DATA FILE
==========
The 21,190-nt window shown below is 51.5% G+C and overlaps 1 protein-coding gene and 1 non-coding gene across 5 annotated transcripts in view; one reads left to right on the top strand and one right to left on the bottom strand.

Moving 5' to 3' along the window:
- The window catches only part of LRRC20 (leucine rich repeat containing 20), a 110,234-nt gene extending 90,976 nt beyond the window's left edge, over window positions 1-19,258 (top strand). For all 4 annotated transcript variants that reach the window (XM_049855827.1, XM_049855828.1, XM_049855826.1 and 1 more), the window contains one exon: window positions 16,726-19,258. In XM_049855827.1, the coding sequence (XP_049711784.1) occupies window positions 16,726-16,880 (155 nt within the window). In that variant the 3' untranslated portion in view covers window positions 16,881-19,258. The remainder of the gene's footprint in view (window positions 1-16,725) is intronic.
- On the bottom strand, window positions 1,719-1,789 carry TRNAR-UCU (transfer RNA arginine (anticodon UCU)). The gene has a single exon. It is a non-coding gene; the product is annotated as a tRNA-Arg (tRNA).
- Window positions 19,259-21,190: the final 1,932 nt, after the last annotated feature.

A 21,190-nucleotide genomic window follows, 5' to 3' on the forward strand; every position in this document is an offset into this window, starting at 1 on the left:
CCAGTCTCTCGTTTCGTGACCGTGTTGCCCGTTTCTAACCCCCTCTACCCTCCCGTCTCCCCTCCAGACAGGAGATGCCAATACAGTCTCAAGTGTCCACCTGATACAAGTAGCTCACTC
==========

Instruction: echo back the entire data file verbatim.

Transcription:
The 21,190-nt window shown below is 51.5% G+C and overlaps 1 protein-coding gene and 1 non-coding gene across 5 annotated transcripts in view; one reads left to right on the top strand and one right to left on the bottom strand.

Moving 5' to 3' along the window:
- The window catches only part of LRRC20 (leucine rich repeat containing 20), a 110,234-nt gene extending 90,976 nt beyond the window's left edge, over window positions 1-19,258 (top strand). For all 4 annotated transcript variants that reach the window (XM_049855827.1, XM_049855828.1, XM_049855826.1 and 1 more), the window contains one exon: window positions 16,726-19,258. In XM_049855827.1, the coding sequence (XP_049711784.1) occupies window positions 16,726-16,880 (155 nt within the window). In that variant the 3' untranslated portion in view covers window positions 16,881-19,258. The remainder of the gene's footprint in view (window positions 1-16,725) is intronic.
- On the bottom strand, window positions 1,719-1,789 carry TRNAR-UCU (transfer RNA arginine (anticodon UCU)). The gene has a single exon. It is a non-coding gene; the product is annotated as a tRNA-Arg (tRNA).
- Window positions 19,259-21,190: the final 1,932 nt, after the last annotated feature.

A 21,190-nucleotide genomic window follows, 5' to 3' on the forward strand; every position in this document is an offset into this window, starting at 1 on the left:
CCAGTCTCTCGTTTCGTGACCGTGTTGCCCGTTTCTAACCCCCTCTACCCTCCCGTCTCCCCTCCAGACAGGAGATGCCAATACAGTCTCAAGTGTCCACCTGATACAAGTAGCTCACTC